The only thing I regret is not having a vet do the deed at home. It is much easier on the dog and on you if you can PTS in familiar and loving surroundings. I have always been there for the dog as they are being put to sleep too, to let them know how much I love them. Animal communicators can be contacted by telephone for a last goodby as well, and that eases your mind more than the dog's. The dogs generally understand what is happening and usually are at peace with it more so than we are. I recommend several animal communicators: Bea Lydecker (you can find her on the internet, she sells vitamins too; Joy Mason (also has an internet site) and Lydia Hiby. You can see them in action in videos on YouTube too. Here is Lydia Hibby in a video talking to my horse:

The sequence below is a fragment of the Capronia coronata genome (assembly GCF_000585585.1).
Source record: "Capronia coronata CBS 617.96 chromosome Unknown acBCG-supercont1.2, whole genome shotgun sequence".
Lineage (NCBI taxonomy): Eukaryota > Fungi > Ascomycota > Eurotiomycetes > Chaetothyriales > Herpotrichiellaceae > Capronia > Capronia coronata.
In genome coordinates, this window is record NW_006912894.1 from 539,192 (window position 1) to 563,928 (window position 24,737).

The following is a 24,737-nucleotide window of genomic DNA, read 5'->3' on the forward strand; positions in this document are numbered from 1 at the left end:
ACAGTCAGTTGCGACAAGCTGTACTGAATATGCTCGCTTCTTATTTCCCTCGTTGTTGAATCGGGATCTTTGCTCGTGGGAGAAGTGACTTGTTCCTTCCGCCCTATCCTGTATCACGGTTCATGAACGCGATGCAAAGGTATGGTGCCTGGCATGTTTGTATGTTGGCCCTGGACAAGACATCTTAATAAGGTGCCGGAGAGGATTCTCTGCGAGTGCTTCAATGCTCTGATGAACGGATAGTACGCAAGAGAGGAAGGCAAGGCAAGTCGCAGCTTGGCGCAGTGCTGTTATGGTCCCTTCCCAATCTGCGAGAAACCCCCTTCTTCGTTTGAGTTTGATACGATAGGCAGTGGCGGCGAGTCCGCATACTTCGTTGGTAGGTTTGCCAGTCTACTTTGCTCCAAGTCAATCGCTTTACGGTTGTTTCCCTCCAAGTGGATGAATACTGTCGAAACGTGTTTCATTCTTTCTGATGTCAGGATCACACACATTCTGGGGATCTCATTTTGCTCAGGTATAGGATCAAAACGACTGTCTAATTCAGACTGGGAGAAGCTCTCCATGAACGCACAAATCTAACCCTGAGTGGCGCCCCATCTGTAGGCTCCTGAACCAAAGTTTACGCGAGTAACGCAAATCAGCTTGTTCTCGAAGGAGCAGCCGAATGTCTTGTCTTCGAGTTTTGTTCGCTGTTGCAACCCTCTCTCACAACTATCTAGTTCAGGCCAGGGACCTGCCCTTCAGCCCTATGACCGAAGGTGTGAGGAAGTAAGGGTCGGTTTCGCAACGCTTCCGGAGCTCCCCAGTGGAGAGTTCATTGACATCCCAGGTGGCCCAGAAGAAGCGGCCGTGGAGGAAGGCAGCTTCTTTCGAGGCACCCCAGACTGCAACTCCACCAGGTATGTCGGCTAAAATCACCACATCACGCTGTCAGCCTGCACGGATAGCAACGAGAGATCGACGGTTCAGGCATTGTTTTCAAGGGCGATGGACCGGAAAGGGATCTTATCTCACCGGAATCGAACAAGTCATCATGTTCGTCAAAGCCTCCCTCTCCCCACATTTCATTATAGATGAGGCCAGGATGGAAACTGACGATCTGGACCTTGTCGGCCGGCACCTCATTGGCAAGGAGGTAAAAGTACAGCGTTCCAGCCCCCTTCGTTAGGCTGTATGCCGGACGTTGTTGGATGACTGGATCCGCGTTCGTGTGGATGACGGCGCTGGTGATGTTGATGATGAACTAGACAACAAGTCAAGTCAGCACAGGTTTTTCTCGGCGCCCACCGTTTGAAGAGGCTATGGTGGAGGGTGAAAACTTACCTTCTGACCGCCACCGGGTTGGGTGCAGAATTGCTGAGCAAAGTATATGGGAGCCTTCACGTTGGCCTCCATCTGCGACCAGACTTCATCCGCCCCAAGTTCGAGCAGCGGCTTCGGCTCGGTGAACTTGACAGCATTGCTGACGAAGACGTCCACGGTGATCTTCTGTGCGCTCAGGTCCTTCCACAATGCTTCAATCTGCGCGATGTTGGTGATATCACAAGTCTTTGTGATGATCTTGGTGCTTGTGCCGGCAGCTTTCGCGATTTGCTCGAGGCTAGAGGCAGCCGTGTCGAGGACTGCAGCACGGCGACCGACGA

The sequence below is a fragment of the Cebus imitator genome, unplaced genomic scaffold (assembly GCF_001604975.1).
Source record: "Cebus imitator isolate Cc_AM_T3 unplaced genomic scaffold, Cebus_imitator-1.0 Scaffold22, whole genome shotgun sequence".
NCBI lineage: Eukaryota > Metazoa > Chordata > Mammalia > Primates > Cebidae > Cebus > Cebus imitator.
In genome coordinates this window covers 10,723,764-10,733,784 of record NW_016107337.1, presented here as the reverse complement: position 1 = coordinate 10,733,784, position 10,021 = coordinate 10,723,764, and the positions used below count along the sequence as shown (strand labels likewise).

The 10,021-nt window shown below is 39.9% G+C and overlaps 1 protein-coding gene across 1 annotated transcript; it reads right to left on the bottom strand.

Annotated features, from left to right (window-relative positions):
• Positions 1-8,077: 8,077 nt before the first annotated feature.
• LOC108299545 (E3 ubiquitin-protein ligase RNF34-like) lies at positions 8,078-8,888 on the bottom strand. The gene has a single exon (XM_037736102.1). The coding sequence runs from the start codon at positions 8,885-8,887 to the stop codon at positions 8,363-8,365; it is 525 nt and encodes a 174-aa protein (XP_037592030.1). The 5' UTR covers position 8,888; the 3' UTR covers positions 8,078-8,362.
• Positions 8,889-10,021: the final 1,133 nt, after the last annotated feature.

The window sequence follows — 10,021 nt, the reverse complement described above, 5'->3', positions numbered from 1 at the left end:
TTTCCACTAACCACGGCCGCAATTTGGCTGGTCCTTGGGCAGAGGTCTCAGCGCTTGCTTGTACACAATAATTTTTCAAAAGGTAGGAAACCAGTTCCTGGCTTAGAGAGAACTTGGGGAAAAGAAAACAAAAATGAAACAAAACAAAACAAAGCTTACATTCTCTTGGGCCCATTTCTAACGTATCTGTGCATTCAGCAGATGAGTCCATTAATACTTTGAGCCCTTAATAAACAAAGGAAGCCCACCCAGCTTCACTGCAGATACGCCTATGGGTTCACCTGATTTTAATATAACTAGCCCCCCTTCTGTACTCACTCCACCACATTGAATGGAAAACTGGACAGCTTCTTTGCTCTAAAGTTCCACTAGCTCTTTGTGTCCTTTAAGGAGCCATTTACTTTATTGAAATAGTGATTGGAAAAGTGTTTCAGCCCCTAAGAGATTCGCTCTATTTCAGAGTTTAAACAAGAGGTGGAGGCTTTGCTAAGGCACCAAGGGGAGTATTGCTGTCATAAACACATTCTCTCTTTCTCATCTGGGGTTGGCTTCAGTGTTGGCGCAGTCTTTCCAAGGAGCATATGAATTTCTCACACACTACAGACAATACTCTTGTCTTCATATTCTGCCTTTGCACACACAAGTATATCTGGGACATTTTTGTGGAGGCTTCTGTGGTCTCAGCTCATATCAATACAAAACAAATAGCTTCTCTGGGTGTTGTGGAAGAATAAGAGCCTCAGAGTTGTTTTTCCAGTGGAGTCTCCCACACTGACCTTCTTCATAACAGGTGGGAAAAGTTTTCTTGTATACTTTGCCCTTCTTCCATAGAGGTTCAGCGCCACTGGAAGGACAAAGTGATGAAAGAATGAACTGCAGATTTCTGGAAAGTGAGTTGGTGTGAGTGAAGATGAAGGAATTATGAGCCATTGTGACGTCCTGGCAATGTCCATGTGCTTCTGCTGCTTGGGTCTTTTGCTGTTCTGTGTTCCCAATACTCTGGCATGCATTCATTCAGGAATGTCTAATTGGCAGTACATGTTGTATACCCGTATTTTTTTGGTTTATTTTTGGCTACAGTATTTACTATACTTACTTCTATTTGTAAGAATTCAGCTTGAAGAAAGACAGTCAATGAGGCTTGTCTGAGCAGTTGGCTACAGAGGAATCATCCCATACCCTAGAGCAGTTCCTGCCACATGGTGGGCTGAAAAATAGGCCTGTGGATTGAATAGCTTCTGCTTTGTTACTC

She actually told me things I didn't know that were validated by his previous owner. I know some people understand and feel this is possible and some don't. I respect either viewpoint, but have had a tremendous amount of experience having animal communicators talk to adopted dogs and my horses through the years and every time we adopted a dog their behaviors coincided perfectly with their backgrounds as they related them to the animal communicator. Also worth mentioning, I had an animal communicator talk to my last horse before we put him to sleep (arthritis had interfered with his spinal column) and that goodbye with him through the animal communicator made it easier for me to bear the pain of the situation. I had him for 23 of his 26 years and loved him very much.